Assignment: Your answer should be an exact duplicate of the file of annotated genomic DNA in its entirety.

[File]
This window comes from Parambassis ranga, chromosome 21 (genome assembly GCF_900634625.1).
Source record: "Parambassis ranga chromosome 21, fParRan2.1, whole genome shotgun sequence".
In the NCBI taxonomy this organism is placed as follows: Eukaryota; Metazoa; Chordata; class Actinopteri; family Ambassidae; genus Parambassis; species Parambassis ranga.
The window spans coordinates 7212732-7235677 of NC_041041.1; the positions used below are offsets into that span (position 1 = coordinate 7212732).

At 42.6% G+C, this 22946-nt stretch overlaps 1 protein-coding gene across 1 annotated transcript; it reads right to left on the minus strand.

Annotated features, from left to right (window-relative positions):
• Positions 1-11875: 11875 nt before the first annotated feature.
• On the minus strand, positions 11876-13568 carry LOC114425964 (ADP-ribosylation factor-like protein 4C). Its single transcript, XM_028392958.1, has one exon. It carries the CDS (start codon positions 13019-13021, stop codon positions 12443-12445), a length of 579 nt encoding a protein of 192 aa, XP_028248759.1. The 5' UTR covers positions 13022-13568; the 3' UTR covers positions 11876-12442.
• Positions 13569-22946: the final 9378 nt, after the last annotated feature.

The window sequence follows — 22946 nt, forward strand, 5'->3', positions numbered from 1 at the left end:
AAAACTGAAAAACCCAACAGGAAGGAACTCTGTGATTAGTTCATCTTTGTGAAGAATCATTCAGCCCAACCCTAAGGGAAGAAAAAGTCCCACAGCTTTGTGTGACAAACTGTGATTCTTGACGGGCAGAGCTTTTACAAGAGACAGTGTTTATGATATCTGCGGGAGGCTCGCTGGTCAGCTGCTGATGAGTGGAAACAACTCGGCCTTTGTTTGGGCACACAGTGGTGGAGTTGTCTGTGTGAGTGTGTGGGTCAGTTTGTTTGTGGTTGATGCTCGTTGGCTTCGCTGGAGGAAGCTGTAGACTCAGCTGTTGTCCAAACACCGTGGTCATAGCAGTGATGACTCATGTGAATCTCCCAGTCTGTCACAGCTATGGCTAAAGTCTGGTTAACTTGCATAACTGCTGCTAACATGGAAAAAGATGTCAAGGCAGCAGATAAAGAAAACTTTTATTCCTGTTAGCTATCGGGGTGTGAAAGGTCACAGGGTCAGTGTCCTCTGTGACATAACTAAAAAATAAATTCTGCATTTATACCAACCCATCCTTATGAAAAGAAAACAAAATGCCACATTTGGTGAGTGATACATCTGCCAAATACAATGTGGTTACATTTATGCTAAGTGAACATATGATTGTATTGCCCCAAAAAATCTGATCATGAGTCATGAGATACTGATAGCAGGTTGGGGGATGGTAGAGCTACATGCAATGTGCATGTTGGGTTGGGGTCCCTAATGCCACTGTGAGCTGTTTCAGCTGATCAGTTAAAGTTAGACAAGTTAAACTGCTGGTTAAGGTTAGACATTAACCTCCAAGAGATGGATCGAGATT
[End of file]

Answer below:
This window comes from Parambassis ranga, chromosome 21 (genome assembly GCF_900634625.1).
Source record: "Parambassis ranga chromosome 21, fParRan2.1, whole genome shotgun sequence".
In the NCBI taxonomy this organism is placed as follows: Eukaryota; Metazoa; Chordata; class Actinopteri; family Ambassidae; genus Parambassis; species Parambassis ranga.
The window spans coordinates 7212732-7235677 of NC_041041.1; the positions used below are offsets into that span (position 1 = coordinate 7212732).

At 42.6% G+C, this 22946-nt stretch overlaps 1 protein-coding gene across 1 annotated transcript; it reads right to left on the minus strand.

Annotated features, from left to right (window-relative positions):
• Positions 1-11875: 11875 nt before the first annotated feature.
• On the minus strand, positions 11876-13568 carry LOC114425964 (ADP-ribosylation factor-like protein 4C). Its single transcript, XM_028392958.1, has one exon. It carries the CDS (start codon positions 13019-13021, stop codon positions 12443-12445), a length of 579 nt encoding a protein of 192 aa, XP_028248759.1. The 5' UTR covers positions 13022-13568; the 3' UTR covers positions 11876-12442.
• Positions 13569-22946: the final 9378 nt, after the last annotated feature.

The window sequence follows — 22946 nt, forward strand, 5'->3', positions numbered from 1 at the left end:
AAAACTGAAAAACCCAACAGGAAGGAACTCTGTGATTAGTTCATCTTTGTGAAGAATCATTCAGCCCAACCCTAAGGGAAGAAAAAGTCCCACAGCTTTGTGTGACAAACTGTGATTCTTGACGGGCAGAGCTTTTACAAGAGACAGTGTTTATGATATCTGCGGGAGGCTCGCTGGTCAGCTGCTGATGAGTGGAAACAACTCGGCCTTTGTTTGGGCACACAGTGGTGGAGTTGTCTGTGTGAGTGTGTGGGTCAGTTTGTTTGTGGTTGATGCTCGTTGGCTTCGCTGGAGGAAGCTGTAGACTCAGCTGTTGTCCAAACACCGTGGTCATAGCAGTGATGACTCATGTGAATCTCCCAGTCTGTCACAGCTATGGCTAAAGTCTGGTTAACTTGCATAACTGCTGCTAACATGGAAAAAGATGTCAAGGCAGCAGATAAAGAAAACTTTTATTCCTGTTAGCTATCGGGGTGTGAAAGGTCACAGGGTCAGTGTCCTCTGTGACATAACTAAAAAATAAATTCTGCATTTATACCAACCCATCCTTATGAAAAGAAAACAAAATGCCACATTTGGTGAGTGATACATCTGCCAAATACAATGTGGTTACATTTATGCTAAGTGAACATATGATTGTATTGCCCCAAAAAATCTGATCATGAGTCATGAGATACTGATAGCAGGTTGGGGGATGGTAGAGCTACATGCAATGTGCATGTTGGGTTGGGGTCCCTAATGCCACTGTGAGCTGTTTCAGCTGATCAGTTAAAGTTAGACAAGTTAAACTGCTGGTTAAGGTTAGACATTAACCTCCAAGAGATGGATCGAGATT